The island of Crete gave rise to Europe’s first and most splendid Bronze Age civilization. In the early second millennium B.C., the Minoans, named by modern archaeologists after the legendary King Minos, built an elaborate palace complex at Knossos, which was excavated—and partly restored—by the British antiquarian Arthur Evans about a century ago. The Minoans were extremely influential in the Aegean and eastern Mediterranean—trading textiles, timber and wine to Cyprus for copper and Anatolia for tin. Minoan frescoes dating to the 17th century B.C. have been found in the Nile Delta, in the northern Levant and on the Anatolian coast. The Minoans also developed a script, the still-undeciphered Linear A, to write their language. In Knossos’s maze-like palace complex, Evans found frescoes of bull-leapers and exquisite bull’s-head rhytons, reflecting the Minoans’ reverence for the bull as well as the myth of Minos and the labyrinth he built to house the Minotaur. In the early 15th century B.C. Crete was invaded by Mycenaeans from the Greek mainland—who absorbed numerous aspects of Minoan culture (such as writing) and occupied the palace at Knossos.

 

Troy: Homer’s great Late Bronze Age City

Located near the western entrance to the Dardanelles, ancient Troy (modern Hisarlik, in northwestern Turkey) grew rich levying mooring fees on vessels waiting to negotiate the straits leading to the Black Sea. First inhabited in the early third millennium B.C., Troy became an important commercial center for wool, horse-breeding and metalworking. (The gold objects of “Priam’s Treasure,” excavated by Heinrich Schliemann in 1873, are from the end of the third millennium B.C.) Late Bronze Age Troy, perhaps the city described by Homer, lasted from about 1700 to 1200 B.C.; this settlement featured towering fortifications and a great defensive moat. The citadel’s palaces were destroyed around 1250 B.C.—either by earthquake, fire or attack—and replaced by more modest buildings. Some 70 years later, Troy was attacked and burned, perhaps giving rise to oral stories that four centuries later would be written down by Homer.

Hattusa: Capital of the Hittite Empire

So vast was the Hittite capital of Hattusa (modern Bogazköy, in central Turkey) that its circuit walls ran for six miles. The city contained a temple complex with a remarkable library of over 3,000 clay tablets—many of them written in Hittite, the earliest recorded Indo-European language. The Hittites worshiped their “One Thousand Gods” in the sanctuary of Yazilikaya, a rock outcropping 2 miles from Hattusa that was carved with images of Hittite and Hurrian deities and kings. By the mid-14th century B.C. the Hittites had become one of the Near East’s superpowers, rivaling Egypt in the south and Assyria in the east. Toward the end of the 13th century B.C., however, their kingdom suddenly collapsed and Hattusa was destroyed.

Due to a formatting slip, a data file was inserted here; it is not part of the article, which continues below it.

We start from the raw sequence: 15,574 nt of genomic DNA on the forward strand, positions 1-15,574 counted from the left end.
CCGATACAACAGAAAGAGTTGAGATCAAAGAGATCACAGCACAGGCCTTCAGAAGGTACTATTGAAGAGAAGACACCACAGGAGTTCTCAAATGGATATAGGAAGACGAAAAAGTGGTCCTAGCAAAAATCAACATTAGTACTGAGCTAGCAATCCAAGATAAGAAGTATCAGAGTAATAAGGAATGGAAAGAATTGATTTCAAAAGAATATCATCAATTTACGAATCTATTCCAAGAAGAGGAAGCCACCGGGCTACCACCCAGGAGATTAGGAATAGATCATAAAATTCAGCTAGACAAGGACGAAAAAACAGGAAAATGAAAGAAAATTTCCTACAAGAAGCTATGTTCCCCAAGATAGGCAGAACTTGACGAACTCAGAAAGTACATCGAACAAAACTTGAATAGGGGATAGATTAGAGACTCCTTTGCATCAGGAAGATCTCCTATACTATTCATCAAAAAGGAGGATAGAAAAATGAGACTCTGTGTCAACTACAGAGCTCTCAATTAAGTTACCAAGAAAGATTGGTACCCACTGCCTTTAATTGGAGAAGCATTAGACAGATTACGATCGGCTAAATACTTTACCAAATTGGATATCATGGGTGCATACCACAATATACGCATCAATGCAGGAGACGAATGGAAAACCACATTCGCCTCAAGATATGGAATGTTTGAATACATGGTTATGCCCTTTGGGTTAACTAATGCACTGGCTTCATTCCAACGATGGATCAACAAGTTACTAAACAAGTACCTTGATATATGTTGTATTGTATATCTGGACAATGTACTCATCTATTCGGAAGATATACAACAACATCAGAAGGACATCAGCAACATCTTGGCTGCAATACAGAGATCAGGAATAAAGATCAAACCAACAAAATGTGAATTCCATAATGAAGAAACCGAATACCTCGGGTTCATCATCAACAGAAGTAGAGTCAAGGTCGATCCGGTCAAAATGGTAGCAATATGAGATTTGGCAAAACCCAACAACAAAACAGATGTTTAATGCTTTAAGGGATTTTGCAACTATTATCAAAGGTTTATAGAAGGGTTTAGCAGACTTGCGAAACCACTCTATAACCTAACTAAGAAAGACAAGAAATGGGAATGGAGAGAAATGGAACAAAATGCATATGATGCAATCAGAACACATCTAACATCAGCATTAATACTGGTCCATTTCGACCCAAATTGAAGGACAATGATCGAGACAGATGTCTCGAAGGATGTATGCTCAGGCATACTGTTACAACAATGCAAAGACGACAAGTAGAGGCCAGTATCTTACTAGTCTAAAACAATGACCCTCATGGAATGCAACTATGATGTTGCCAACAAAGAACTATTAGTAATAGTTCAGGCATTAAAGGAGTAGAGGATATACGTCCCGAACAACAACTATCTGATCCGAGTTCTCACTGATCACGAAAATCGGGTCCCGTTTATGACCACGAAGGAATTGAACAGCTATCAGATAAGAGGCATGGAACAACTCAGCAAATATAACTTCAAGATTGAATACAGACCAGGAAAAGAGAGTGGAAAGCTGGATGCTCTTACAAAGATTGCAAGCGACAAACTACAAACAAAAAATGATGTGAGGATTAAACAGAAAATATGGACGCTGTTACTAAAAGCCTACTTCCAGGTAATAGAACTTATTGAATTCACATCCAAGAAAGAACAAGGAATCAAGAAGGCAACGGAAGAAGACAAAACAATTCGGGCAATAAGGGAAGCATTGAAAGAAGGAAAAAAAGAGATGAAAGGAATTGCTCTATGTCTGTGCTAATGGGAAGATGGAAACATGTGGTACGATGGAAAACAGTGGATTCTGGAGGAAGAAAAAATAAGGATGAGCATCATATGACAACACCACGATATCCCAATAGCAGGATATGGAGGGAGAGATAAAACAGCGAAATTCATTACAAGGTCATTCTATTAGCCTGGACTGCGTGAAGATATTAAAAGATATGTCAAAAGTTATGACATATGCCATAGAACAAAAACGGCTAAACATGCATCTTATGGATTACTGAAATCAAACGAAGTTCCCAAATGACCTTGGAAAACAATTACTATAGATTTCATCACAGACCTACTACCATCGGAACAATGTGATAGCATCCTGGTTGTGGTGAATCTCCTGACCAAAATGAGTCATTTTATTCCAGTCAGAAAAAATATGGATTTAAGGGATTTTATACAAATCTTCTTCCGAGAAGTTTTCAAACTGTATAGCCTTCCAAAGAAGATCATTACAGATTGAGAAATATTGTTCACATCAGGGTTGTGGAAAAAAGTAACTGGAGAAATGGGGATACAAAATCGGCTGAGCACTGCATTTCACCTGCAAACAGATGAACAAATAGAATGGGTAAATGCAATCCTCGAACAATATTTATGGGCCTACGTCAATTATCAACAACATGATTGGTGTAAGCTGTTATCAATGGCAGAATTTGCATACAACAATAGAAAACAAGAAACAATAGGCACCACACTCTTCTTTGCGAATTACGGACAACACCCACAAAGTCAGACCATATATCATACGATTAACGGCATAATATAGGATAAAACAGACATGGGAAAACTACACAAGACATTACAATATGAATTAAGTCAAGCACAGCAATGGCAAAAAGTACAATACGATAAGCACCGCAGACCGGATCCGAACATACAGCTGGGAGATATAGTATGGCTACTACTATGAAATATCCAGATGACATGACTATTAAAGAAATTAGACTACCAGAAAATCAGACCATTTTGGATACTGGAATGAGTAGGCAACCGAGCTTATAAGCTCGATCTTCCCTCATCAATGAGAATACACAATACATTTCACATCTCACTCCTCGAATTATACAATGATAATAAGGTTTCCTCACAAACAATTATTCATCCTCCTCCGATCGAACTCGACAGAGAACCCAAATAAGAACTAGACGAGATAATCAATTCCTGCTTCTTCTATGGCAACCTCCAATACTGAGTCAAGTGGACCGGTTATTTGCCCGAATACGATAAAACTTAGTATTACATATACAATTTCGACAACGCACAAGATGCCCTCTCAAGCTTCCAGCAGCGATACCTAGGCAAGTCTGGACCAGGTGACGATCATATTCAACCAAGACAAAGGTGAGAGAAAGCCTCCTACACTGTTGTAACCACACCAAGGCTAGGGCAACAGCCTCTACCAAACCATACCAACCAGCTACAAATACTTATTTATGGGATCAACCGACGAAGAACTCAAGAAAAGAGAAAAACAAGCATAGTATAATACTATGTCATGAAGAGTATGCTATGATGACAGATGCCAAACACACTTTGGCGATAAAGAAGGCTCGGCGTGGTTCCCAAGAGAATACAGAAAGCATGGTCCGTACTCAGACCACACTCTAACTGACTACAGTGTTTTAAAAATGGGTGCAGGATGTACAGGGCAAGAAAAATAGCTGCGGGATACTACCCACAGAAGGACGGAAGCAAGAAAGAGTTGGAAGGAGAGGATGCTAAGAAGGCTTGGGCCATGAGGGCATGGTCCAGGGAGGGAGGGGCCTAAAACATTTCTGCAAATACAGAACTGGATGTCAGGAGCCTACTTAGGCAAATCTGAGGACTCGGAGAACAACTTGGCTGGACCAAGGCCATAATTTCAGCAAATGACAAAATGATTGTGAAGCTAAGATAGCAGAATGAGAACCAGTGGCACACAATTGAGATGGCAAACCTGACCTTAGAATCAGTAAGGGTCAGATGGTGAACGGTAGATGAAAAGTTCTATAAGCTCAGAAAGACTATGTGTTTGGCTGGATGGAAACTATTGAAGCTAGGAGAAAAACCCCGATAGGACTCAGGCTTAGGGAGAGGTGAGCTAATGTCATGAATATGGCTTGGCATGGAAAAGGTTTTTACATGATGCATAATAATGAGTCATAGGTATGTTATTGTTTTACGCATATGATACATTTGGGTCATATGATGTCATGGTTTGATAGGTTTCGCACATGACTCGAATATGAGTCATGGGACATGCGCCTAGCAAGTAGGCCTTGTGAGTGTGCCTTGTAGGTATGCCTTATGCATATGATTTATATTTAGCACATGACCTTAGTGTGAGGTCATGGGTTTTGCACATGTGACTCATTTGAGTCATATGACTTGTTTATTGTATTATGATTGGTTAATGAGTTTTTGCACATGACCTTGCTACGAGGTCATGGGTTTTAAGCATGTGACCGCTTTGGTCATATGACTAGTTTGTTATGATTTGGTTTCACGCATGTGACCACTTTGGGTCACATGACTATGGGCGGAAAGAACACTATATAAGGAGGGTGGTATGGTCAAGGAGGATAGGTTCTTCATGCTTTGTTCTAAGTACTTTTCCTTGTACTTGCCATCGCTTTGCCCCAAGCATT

Ugarit: A Fusion of Canaanite and Syrian culture

During the second half of the 14th century B.C., Ugarit, on Syria’s Mediterranean coast, experienced a period of great peace and prosperity. Ugarit’s merchants traded for Mesopotamian and Lebanese timber, Mycenaean pottery, Egyptian ivory, Cypriot copper and Anatolian tin. This was one of the Bronze Age’s most scintillating cities: Its citizens carved delicate ivory figurines (above), made elaborate inlaid furniture, adapted the Semitic alphabet for cuneiform characters and recorded numerous Canaanite myths, songs and stories. (Much of this was revealed by the French archaeologist Claude Schaeffer, who excavated Ugarit from 1929 to 1970.) Ugarit’s golden age ended around 1300 B.C., when an earthquake struck the region and a tidal wave and fire engulfed the city. A century later, invading Sea Peoples from the Aegean disrupted the city’s commercial routes and forced much of its population to migrate to other sites. The Sea Peoples eventually conquered Ugarit and set the city ablaze.

Megiddo: City of Armageddon

Perhaps no other city in the ancient world is so associated with destruction as the mountaintop citadel of Megiddo, in north-central Israel. (The word “Armegeddon,” referring to the final battle between Good and Evil, derives from har Megiddo, a Hebrew term meaning “mountain of Megiddo.” Settled by Canaanites in the fourth millennium B.C., Megiddo prospered greatly during the Late Bronze Age. During this period, a palace was built near the gateway of the city, with an ingenious passageway cut through the bedrock to link the citadel to a spring outside the city’s walls. Around 1130 B.C., Megiddo and other Canaanite cities were violently destroyed—perhaps by a strong earthquake.